Deciding upon the appropriate material for your dental crowns is also a serious matter, as each option presents its own peculiar set of pluses and minuses. Some of the names of the various materials now used in crown design and manufacturing at WIC, include E.max, Empress, Lava, Bruxer, Titanium, Gold, Gold alloys, Zirconium and Prettau.
The right crown material will essentially depend upon the following 3 key factors:
- How much strength is needed? More strength sometimes compromises the quality of esthetics (translucency)!
- How do we want the crown to appear after the treatment?
- What type of retention and bonding strength will your crown provide?
Most of these considerations will be decided by your dentist! Keep in mind there are many options and the pricing structure varies considerably depending on the procedure selection and the materials used.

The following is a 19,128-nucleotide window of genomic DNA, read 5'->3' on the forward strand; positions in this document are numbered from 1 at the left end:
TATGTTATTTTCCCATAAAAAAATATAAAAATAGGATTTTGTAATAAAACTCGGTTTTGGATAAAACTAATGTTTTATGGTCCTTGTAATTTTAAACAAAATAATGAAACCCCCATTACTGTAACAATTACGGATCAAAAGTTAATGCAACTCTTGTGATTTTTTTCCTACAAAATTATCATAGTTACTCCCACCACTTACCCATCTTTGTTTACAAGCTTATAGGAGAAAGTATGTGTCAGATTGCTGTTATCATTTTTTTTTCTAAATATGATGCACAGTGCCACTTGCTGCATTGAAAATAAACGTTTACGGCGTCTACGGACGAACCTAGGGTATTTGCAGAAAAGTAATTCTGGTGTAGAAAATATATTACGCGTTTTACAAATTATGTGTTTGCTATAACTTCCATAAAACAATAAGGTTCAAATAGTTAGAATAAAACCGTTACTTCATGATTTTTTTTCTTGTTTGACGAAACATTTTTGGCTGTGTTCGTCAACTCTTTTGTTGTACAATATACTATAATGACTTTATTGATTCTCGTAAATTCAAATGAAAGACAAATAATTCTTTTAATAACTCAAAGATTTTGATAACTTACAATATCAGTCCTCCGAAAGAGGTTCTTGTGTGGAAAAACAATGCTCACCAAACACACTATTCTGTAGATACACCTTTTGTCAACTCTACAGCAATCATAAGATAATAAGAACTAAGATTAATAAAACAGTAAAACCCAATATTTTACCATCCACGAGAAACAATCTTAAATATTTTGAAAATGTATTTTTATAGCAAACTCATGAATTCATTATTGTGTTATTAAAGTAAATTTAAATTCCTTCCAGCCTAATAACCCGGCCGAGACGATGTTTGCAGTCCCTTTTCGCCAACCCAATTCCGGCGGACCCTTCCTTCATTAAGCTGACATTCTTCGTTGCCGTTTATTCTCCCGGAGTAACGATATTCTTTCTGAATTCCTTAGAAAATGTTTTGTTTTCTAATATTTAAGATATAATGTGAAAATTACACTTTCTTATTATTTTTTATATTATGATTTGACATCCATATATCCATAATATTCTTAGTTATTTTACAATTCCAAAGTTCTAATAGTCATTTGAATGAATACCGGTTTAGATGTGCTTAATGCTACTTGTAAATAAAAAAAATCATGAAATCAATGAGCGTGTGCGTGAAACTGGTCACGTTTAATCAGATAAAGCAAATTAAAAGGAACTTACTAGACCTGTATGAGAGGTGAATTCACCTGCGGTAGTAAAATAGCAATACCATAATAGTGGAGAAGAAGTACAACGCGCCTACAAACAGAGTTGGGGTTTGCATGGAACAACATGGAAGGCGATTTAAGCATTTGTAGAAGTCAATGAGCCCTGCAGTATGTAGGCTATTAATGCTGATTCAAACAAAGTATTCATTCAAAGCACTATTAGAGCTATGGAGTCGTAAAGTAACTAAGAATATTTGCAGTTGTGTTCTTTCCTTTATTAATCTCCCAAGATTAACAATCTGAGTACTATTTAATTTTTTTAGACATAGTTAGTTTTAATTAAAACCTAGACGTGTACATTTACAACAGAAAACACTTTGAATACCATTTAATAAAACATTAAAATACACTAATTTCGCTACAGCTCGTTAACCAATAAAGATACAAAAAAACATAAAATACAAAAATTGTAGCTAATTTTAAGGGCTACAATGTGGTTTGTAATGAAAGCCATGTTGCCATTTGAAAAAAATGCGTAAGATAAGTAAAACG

Some of the common reasons crown are recommended are as follows:
- To salvage and restore a badly worn down or broken-cracked tooth
- To protect a weak tooth from decay
- To save a decaying tooth which is not structurally sound to survive a filling procedure
- To support a tooth with a large filling that has minimal remaining surface area
- To act as an anchor for a multiple tooth dental bridge
- To conceal and cover a severely discolored or misshaped tooth or teeth
- To prevent a tooth from breaking after a root canal treatment
- To cap your dental implants
- To improve your signature smile for cosmetic purposes
- To protect primary teeth, if there is a high risk for decay as evidenced by your child’s poor hygienic and home care habits
The primary objective of your dentist should be the same as your purpose, which is saving your tooth from early demise and extraction.
Be aware of the following 6 complications that can occur with dental crowns:
6. Your tooth can become overly sensitive or painful: There is always a risk with every crown preparation and placement that your previously live but challenged tooth may die.